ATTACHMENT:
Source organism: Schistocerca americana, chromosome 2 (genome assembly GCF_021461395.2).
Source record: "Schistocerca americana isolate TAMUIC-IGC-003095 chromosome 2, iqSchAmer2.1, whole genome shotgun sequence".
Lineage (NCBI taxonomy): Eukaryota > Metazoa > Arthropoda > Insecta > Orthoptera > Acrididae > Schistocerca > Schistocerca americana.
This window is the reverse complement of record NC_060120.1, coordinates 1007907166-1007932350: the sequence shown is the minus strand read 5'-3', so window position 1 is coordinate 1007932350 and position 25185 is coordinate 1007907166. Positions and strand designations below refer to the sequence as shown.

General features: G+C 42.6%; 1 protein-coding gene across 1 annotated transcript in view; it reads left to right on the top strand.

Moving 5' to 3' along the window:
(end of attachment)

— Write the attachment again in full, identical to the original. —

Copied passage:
Source organism: Schistocerca americana, chromosome 2 (genome assembly GCF_021461395.2).
Source record: "Schistocerca americana isolate TAMUIC-IGC-003095 chromosome 2, iqSchAmer2.1, whole genome shotgun sequence".
Lineage (NCBI taxonomy): Eukaryota > Metazoa > Arthropoda > Insecta > Orthoptera > Acrididae > Schistocerca > Schistocerca americana.
This window is the reverse complement of record NC_060120.1, coordinates 1007907166-1007932350: the sequence shown is the minus strand read 5'-3', so window position 1 is coordinate 1007932350 and position 25185 is coordinate 1007907166. Positions and strand designations below refer to the sequence as shown.

General features: G+C 42.6%; 1 protein-coding gene across 1 annotated transcript in view; it reads left to right on the top strand.

Moving 5' to 3' along the window: